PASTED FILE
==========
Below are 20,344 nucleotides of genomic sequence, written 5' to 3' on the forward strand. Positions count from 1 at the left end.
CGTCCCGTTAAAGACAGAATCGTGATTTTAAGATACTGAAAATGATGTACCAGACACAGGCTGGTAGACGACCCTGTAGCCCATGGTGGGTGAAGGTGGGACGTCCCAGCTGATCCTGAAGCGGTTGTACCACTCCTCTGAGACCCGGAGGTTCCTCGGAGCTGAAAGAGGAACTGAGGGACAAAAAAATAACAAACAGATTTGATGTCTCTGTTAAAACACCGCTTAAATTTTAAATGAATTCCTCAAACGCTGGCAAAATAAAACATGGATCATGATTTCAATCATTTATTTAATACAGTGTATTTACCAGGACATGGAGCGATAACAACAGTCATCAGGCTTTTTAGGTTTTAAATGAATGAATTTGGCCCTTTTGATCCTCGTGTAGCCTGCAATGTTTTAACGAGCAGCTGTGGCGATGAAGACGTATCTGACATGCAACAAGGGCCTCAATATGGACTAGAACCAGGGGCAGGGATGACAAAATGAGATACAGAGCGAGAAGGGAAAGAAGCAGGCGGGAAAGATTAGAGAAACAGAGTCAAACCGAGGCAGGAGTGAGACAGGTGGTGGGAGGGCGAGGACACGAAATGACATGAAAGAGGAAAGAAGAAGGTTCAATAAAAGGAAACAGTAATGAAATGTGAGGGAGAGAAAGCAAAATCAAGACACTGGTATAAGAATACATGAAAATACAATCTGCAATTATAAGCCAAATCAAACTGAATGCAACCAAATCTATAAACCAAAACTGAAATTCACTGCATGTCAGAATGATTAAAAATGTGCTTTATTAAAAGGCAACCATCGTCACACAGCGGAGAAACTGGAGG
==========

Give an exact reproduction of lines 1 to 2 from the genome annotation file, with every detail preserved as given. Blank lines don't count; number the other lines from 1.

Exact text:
Below are 20,344 nucleotides of genomic sequence, written 5' to 3' on the forward strand. Positions count from 1 at the left end.
CGTCCCGTTAAAGACAGAATCGTGATTTTAAGATACTGAAAATGATGTACCAGACACAGGCTGGTAGACGACCCTGTAGCCCATGGTGGGTGAAGGTGGGACGTCCCAGCTGATCCTGAAGCGGTTGTACCACTCCTCTGAGACCCGGAGGTTCCTCGGAGCTGAAAGAGGAACTGAGGGACAAAAAAATAACAAACAGATTTGATGTCTCTGTTAAAACACCGCTTAAATTTTAAATGAATTCCTCAAACGCTGGCAAAATAAAACATGGATCATGATTTCAATCATTTATTTAATACAGTGTATTTACCAGGACATGGAGCGATAACAACAGTCATCAGGCTTTTTAGGTTTTAAATGAATGAATTTGGCCCTTTTGATCCTCGTGTAGCCTGCAATGTTTTAACGAGCAGCTGTGGCGATGAAGACGTATCTGACATGCAACAAGGGCCTCAATATGGACTAGAACCAGGGGCAGGGATGACAAAATGAGATACAGAGCGAGAAGGGAAAGAAGCAGGCGGGAAAGATTAGAGAAACAGAGTCAAACCGAGGCAGGAGTGAGACAGGTGGTGGGAGGGCGAGGACACGAAATGACATGAAAGAGGAAAGAAGAAGGTTCAATAAAAGGAAACAGTAATGAAATGTGAGGGAGAGAAAGCAAAATCAAGACACTGGTATAAGAATACATGAAAATACAATCTGCAATTATAAGCCAAATCAAACTGAATGCAACCAAATCTATAAACCAAAACTGAAATTCACTGCATGTCAGAATGATTAAAAATGTGCTTTATTAAAAGGCAACCATCGTCACACAGCGGAGAAACTGGAGG